Now now folks, it wouldn't be expected that you'd actually disclose that the FTC is looking at you, right? Would this be considered material and thus subject to reporting?
NEW YORK (AP) -- Shares of Herbalife slid in premarket trading Monday after a report that it is the subject of a law enforcement investigation. The nutritional supplements distributor has been defending itself against a hedge fund manager's accusation that it is a pyramid scheme.
The New York Post reported that late Sunday night that that it found out about the investigation after the Federal Trade Commission released complaints against Herbalife from the past seven years. The FTC was responding to a Freedom of Information Law request by the newspaper. The agency's documents did not say whether the probe was criminal or civil, according to the Post's report.
The Company is from time to time engaged in routine litigation. The Company regularly reviews all pending litigation matters in which it is involved and establishes reserves deemed appropriate by management for these litigation matters when a probable loss estimate can be made.
As a marketer of dietary and nutritional supplements, and other products that are ingested by consumers or applied to their bodies, the Company has been and is currently subjected to various product liability claims. The effects of these claims to date have not been material to the Company, and the reasonably possible range of exposure on currently existing claims is not material to the Company. The Company believes that it has meritorious defenses to the allegations contained in the lawsuits. The Company currently maintains product liability insurance with an annual deductible of $10 million.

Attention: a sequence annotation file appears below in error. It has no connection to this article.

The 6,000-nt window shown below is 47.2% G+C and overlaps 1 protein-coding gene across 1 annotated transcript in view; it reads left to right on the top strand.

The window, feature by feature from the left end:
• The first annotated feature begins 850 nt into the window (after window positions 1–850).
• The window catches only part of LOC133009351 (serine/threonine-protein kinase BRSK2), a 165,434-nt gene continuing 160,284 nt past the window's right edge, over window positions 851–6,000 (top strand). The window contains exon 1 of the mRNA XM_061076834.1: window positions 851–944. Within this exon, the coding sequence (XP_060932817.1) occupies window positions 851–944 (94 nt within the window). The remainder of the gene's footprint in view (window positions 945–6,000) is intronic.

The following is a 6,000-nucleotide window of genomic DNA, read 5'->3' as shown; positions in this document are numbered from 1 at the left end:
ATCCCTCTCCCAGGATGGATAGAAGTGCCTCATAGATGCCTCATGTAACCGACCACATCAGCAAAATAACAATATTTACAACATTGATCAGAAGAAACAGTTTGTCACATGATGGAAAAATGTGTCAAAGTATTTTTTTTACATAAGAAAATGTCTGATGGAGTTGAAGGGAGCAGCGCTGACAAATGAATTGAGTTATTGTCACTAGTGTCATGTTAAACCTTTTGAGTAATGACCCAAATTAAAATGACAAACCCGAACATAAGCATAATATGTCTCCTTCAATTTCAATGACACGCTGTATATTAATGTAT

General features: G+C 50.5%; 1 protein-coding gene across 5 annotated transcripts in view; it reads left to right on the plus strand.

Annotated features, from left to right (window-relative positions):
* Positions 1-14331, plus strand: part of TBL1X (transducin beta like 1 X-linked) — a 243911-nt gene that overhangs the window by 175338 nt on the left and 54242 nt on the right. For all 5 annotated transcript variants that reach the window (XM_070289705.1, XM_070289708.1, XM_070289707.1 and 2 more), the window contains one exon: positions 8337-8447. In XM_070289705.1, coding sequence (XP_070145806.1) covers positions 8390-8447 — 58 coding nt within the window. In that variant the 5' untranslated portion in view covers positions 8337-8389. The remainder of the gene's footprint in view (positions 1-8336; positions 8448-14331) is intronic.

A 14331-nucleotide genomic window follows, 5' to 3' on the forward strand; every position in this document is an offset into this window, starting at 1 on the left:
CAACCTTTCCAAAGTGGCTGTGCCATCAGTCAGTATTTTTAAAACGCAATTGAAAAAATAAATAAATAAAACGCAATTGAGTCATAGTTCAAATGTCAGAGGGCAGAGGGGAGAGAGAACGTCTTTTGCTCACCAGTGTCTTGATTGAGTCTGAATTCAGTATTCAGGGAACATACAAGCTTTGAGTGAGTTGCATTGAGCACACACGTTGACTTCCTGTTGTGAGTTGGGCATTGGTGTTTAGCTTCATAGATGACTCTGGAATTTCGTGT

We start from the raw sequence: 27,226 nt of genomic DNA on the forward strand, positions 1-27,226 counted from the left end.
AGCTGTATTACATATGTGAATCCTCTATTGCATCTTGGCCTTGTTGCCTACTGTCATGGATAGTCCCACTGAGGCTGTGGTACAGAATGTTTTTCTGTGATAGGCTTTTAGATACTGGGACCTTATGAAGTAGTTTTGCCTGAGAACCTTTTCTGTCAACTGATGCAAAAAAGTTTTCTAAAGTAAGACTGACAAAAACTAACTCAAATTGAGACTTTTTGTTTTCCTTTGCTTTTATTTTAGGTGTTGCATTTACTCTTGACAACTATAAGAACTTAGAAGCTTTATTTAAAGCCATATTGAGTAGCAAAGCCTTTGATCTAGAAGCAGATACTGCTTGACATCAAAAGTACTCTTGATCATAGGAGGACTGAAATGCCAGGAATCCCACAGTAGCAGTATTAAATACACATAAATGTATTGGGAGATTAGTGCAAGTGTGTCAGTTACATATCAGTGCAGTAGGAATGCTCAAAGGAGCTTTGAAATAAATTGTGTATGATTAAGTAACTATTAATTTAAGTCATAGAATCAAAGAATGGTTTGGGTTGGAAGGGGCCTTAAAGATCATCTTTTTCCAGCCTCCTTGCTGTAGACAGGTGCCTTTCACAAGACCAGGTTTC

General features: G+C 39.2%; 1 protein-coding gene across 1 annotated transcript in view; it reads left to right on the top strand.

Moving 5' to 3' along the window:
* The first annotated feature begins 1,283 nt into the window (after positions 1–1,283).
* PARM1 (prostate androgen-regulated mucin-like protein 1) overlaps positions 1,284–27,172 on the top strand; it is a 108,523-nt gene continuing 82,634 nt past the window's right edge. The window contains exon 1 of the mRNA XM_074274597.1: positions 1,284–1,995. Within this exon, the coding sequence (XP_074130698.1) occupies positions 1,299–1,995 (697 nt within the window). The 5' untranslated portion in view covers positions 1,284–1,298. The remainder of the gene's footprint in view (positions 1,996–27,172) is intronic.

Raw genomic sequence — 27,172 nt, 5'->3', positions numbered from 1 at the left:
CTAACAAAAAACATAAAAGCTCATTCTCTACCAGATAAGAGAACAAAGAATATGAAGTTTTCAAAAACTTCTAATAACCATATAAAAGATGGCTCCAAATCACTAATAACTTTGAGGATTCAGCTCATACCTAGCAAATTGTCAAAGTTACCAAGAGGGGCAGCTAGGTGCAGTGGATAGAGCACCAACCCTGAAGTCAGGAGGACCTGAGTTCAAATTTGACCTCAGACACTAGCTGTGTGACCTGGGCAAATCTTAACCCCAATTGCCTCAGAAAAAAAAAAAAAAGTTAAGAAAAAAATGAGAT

The 10-Q also discloses:
Our network marketing program could be found to be not in compliance with current or newly adopted laws or regulations in one or more markets, which could prevent us from conducting our business in these markets and harm our financial condition and operating results.
Our network marketing program is subject to a number of federal and state regulations administered by the FTC and various state agencies in the United States as well as regulations on direct selling in foreign markets administered by foreign agencies. We are subject to the risk that, in one or more markets, our network marketing program could be found not to be in compliance with applicable law or regulations. Regulations applicable to network marketing organizations generally are directed at preventing fraudulent or deceptive schemes, often referred to as “pyramid” or “chain sales” schemes, by ensuring that product sales ultimately are made to consumers and that advancement within an organization is based on sales of the organization’s products rather than investments in the organization or other non-retail sales-related criteria. The regulatory requirements concerning network marketing programs do not include “bright line” rules and are inherently fact-based and, thus, we are subject to the risk that these laws or regulations or the enforcement or interpretation of these laws and regulations by governmental agencies or courts can change. The failure of our network marketing program to comply with current or newly adopted regulations could negatively impact our business in a particular market or in general.